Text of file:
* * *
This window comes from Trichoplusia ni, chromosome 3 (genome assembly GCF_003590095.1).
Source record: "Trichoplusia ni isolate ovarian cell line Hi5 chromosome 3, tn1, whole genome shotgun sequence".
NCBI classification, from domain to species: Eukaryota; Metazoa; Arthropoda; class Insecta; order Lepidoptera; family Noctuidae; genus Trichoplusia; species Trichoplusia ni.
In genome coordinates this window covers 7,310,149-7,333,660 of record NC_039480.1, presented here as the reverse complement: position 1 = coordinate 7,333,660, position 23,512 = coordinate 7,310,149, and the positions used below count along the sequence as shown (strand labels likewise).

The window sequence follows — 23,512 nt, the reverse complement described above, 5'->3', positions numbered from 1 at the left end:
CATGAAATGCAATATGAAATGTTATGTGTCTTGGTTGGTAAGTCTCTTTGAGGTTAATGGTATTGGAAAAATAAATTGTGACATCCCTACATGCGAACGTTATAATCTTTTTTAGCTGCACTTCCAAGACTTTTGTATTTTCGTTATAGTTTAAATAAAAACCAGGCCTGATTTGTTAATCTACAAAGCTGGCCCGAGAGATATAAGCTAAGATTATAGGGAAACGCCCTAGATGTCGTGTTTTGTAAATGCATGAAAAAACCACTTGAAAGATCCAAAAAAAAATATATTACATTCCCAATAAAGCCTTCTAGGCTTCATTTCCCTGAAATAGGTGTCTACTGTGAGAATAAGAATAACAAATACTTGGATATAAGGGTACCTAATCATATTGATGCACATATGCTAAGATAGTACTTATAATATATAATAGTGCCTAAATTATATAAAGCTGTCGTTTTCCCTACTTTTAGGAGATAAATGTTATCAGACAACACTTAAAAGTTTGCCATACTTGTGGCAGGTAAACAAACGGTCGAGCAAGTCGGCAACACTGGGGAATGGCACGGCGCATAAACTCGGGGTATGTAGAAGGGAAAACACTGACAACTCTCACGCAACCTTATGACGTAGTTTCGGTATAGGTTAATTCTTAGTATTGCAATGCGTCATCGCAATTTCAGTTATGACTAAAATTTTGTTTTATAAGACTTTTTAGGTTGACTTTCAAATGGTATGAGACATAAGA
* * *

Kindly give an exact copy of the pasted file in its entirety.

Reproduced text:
This window comes from Trichoplusia ni, chromosome 3 (genome assembly GCF_003590095.1).
Source record: "Trichoplusia ni isolate ovarian cell line Hi5 chromosome 3, tn1, whole genome shotgun sequence".
NCBI classification, from domain to species: Eukaryota; Metazoa; Arthropoda; class Insecta; order Lepidoptera; family Noctuidae; genus Trichoplusia; species Trichoplusia ni.
In genome coordinates this window covers 7,310,149-7,333,660 of record NC_039480.1, presented here as the reverse complement: position 1 = coordinate 7,333,660, position 23,512 = coordinate 7,310,149, and the positions used below count along the sequence as shown (strand labels likewise).

The window sequence follows — 23,512 nt, the reverse complement described above, 5'->3', positions numbered from 1 at the left end:
CATGAAATGCAATATGAAATGTTATGTGTCTTGGTTGGTAAGTCTCTTTGAGGTTAATGGTATTGGAAAAATAAATTGTGACATCCCTACATGCGAACGTTATAATCTTTTTTAGCTGCACTTCCAAGACTTTTGTATTTTCGTTATAGTTTAAATAAAAACCAGGCCTGATTTGTTAATCTACAAAGCTGGCCCGAGAGATATAAGCTAAGATTATAGGGAAACGCCCTAGATGTCGTGTTTTGTAAATGCATGAAAAAACCACTTGAAAGATCCAAAAAAAAATATATTACATTCCCAATAAAGCCTTCTAGGCTTCATTTCCCTGAAATAGGTGTCTACTGTGAGAATAAGAATAACAAATACTTGGATATAAGGGTACCTAATCATATTGATGCACATATGCTAAGATAGTACTTATAATATATAATAGTGCCTAAATTATATAAAGCTGTCGTTTTCCCTACTTTTAGGAGATAAATGTTATCAGACAACACTTAAAAGTTTGCCATACTTGTGGCAGGTAAACAAACGGTCGAGCAAGTCGGCAACACTGGGGAATGGCACGGCGCATAAACTCGGGGTATGTAGAAGGGAAAACACTGACAACTCTCACGCAACCTTATGACGTAGTTTCGGTATAGGTTAATTCTTAGTATTGCAATGCGTCATCGCAATTTCAGTTATGACTAAAATTTTGTTTTATAAGACTTTTTAGGTTGACTTTCAAATGGTATGAGACATAAGA